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Unplugging from Technology

One of the things that I really enjoy about BARCC is how we check in with each other to make sure that we are practicing proper boundaries outside of the office.  For instance, when I sent an e-mail to a co-worker at 11pm on Tuesday she commented on how I should not be working at that hour when she responded the following morning.  She's probably right but I also have been exercising poorer-than-usual boundaries between work and home the past few week.  However, I do justify these poor boundaries with the reason that I am leaving for a vacation (read: wedding/honeymoon) this afternoon and won't be back in the office until Oct 1 so there is a lot to accomplish.

This afternoon, two co-workers checked in with me to make sure that I was going to turn off the e-mail from my phone while I was away and travelling.  I assured them that I was taking it a step further and actually completely deleting both my personal and work e-mails from my phone so that I couldn't even be tempted to check e-mails while I was away.  I recognize that one of the main issues I struggle with is turning things off when I leave the office.  It is just so simple to send a quick e-mail or response rather than wait until the next day.  However it is so important to set these boundaries for the purpose of self-care and to ensure that work life does not become 24-7.

I am not the only one who struggles with managing online vs. offline time.  Ever since the creation of Facebook, smartphones, and remote desktops, there have been countless articles about how it is increasingly difficult to separate these two worlds and to encourage people to leave the office at the office.  However, the younger generations aren’t used to this separation of worlds and are very acclimated to having a strong online presence at all hours of the day and night both in a personal and professional way.  So much of our world has shifted to the technology we use and therefore it can be more difficult to avoid certain things when we’re already connected and logged in. 

Many of my Facebook friends have recently posted about how they are going on a Facebook or social media fast for 2 weeks or 30 days.  Unplugging can be an excellent form of self-care and a great time for people to reflect on how they can have better strategies for when they do log back in.

For me, Facebook and Twitter are as much a news source as they are ways to keep in touch with friends.  I am linked to countless feminist media and organization pages and am able to keep a pulse on the news and actions around the globe through these pages rather than going to individual sites or digging through pages of newspapers to find the issues that I truly care about.  In fact, many times the stories and issues I care about aren’t even represented in mainstream media sources.  The downside about this is that I when I do feel overly-stressed from work, news, life, etc logging into Facebook and seeing more new stories about sexual violence or discrimination can cause even more anxiety.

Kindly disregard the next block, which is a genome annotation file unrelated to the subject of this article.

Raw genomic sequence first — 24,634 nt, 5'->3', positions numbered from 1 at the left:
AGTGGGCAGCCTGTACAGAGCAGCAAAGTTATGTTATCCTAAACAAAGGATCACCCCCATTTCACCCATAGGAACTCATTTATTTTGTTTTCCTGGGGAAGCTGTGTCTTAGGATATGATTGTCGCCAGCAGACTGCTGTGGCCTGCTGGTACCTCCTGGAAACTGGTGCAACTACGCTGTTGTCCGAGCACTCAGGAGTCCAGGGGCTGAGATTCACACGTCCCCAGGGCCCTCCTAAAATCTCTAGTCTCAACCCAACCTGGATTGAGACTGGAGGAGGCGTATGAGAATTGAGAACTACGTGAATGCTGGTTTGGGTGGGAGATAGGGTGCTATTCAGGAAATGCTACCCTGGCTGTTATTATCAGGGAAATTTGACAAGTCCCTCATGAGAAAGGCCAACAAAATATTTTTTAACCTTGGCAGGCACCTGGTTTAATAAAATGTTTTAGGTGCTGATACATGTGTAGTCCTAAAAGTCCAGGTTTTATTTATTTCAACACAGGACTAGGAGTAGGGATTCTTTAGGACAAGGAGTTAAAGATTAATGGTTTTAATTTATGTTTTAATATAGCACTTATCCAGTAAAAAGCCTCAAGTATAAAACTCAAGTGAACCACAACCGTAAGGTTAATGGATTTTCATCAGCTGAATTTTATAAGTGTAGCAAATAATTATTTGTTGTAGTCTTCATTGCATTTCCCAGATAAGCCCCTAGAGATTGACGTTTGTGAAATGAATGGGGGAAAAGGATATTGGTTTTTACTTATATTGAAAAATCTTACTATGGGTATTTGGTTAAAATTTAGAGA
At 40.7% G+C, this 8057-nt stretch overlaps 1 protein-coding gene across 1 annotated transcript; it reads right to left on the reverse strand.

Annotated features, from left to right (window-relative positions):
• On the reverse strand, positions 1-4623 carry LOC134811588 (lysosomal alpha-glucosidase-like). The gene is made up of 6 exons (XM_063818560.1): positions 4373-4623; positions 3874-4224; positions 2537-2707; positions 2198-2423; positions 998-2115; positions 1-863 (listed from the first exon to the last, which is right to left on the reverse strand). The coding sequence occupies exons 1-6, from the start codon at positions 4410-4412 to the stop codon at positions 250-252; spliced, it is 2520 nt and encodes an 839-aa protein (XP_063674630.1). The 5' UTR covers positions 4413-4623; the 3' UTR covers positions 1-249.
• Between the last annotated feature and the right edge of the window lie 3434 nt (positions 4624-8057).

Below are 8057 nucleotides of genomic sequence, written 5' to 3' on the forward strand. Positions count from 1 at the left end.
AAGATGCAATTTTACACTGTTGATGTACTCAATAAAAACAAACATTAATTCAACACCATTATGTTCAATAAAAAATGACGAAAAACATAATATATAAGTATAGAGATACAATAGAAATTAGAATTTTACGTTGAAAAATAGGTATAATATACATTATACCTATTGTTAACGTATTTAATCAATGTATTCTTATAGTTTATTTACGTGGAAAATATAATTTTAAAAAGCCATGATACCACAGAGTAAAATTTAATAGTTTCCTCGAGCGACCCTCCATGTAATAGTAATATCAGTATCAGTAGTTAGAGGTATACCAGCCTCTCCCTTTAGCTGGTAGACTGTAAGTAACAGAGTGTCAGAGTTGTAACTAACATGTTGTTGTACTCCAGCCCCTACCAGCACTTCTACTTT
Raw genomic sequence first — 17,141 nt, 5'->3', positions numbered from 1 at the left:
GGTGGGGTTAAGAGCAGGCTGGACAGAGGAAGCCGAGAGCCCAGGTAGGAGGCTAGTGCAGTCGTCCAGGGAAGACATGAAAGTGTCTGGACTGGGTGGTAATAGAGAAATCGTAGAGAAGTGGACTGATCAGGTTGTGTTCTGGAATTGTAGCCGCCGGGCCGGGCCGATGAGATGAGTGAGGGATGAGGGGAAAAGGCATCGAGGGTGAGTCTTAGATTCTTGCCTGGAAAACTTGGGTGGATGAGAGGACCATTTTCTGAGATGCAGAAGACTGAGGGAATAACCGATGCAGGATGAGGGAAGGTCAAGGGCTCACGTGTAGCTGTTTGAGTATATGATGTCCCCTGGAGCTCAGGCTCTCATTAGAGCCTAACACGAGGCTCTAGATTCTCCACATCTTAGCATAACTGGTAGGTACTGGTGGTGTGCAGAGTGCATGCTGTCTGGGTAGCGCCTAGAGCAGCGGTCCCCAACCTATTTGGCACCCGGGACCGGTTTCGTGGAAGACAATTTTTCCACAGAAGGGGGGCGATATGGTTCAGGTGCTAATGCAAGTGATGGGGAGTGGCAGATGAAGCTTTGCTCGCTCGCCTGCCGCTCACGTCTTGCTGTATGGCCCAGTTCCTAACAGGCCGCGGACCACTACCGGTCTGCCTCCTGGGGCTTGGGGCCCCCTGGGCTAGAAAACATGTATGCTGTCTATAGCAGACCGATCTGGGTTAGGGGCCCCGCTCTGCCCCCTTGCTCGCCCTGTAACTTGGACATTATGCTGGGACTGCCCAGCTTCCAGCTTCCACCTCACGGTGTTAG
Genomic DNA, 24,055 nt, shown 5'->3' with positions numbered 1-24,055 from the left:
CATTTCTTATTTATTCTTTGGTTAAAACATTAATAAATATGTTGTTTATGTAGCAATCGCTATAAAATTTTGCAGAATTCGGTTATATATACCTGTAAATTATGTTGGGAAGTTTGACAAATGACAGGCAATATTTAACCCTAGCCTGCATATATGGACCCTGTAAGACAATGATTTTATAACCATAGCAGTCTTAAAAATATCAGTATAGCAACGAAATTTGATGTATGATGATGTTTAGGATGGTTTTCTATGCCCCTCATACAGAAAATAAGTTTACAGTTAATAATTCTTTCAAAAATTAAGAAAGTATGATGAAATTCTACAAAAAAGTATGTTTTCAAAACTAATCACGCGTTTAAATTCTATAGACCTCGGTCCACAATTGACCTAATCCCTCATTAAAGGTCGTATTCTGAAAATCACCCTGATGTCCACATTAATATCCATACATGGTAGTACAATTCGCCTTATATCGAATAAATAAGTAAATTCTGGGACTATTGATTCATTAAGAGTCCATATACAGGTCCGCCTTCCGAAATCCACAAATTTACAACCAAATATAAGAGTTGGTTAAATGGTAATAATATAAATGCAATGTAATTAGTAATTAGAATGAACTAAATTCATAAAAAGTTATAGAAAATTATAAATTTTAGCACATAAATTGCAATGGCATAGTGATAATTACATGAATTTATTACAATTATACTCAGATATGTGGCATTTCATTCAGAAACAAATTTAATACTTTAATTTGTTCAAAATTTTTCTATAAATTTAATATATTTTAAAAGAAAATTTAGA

So what are some strategies that we can use in order to ensure that we are practicing appropriate self-care and boundaries with technology? 

I have asked people to hold me accountable when I do send those e-mails at inappropriate times or if I am at the office too late.  My partner is fantastic at doing that when I am at home.  And, as already mentioned, BARCC co-workers are really great about doing that in the office.

Schedule a specific amount of time to be on things like Facebook or Twitter or the myriad of other sites when at home.  Once the time is up so is the time online.  This can also encourage you to stay focused rather than be distracted by 1,001 videos or pictures of cats.  I had a friend who would unplug her laptop and she would only get the amount of time it took for her laptop to die.  Now with the tablets and newer laptops, that might still be 5 hours so perhaps a different strategy may be needed.

Leave your phone at home.  Gasp! (I know, I struggle with this one ALL the time). But since I know I practice poor boundaries about checking e-mail, articles, and posts I will intentionally leave my phone at home if I am going out for dinner or a similar activity.  Alternatively put your phone on silent and put it away so that you cannot see if anything comes in. 

Remind yourself that you are able to check things at a later time and that everything doesn’t need a response within 5 minutes. 

Changing habits can take some time and building these self-care strategies can be tough.  These are just a few short strategies that could work but of course everyone is different and therefore we’d love to hear your tips, strategies, and challenges in the comments!

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Posted by stacey

Stacey formerly served BARCC as the coordinator for Community Awareness and Outreach. Prior to BARCC, she worked for the Navy as a sexual assault response coordinator and volunteered for the DC Rape Crisis Center. She got involved with anti-rape work during college and has enjoyed doing both direct services and educational work.

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